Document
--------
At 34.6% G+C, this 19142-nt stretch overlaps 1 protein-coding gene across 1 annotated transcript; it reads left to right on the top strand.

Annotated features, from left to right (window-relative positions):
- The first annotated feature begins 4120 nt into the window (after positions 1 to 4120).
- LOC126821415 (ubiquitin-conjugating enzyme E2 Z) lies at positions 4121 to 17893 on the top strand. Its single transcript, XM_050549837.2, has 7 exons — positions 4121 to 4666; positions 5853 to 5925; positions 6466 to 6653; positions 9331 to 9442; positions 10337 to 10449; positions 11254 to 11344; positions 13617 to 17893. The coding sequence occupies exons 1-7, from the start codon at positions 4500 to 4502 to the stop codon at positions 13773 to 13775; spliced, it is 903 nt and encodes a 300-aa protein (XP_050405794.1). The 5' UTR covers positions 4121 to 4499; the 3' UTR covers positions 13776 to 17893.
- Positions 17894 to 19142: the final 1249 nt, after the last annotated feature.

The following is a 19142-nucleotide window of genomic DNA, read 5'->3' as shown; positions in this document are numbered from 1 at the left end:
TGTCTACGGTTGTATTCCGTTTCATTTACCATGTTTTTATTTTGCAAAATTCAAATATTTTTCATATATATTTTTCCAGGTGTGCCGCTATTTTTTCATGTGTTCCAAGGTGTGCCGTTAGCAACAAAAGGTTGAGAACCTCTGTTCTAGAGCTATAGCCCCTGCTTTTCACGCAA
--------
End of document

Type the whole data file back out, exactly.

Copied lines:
At 34.6% G+C, this 19142-nt stretch overlaps 1 protein-coding gene across 1 annotated transcript; it reads left to right on the top strand.

Annotated features, from left to right (window-relative positions):
- The first annotated feature begins 4120 nt into the window (after positions 1 to 4120).
- LOC126821415 (ubiquitin-conjugating enzyme E2 Z) lies at positions 4121 to 17893 on the top strand. Its single transcript, XM_050549837.2, has 7 exons — positions 4121 to 4666; positions 5853 to 5925; positions 6466 to 6653; positions 9331 to 9442; positions 10337 to 10449; positions 11254 to 11344; positions 13617 to 17893. The coding sequence occupies exons 1-7, from the start codon at positions 4500 to 4502 to the stop codon at positions 13773 to 13775; spliced, it is 903 nt and encodes a 300-aa protein (XP_050405794.1). The 5' UTR covers positions 4121 to 4499; the 3' UTR covers positions 13776 to 17893.
- Positions 17894 to 19142: the final 1249 nt, after the last annotated feature.

The following is a 19142-nucleotide window of genomic DNA, read 5'->3' as shown; positions in this document are numbered from 1 at the left end:
TGTCTACGGTTGTATTCCGTTTCATTTACCATGTTTTTATTTTGCAAAATTCAAATATTTTTCATATATATTTTTCCAGGTGTGCCGCTATTTTTTCATGTGTTCCAAGGTGTGCCGTTAGCAACAAAAGGTTGAGAACCTCTGTTCTAGAGCTATAGCCCCTGCTTTTCACGCAA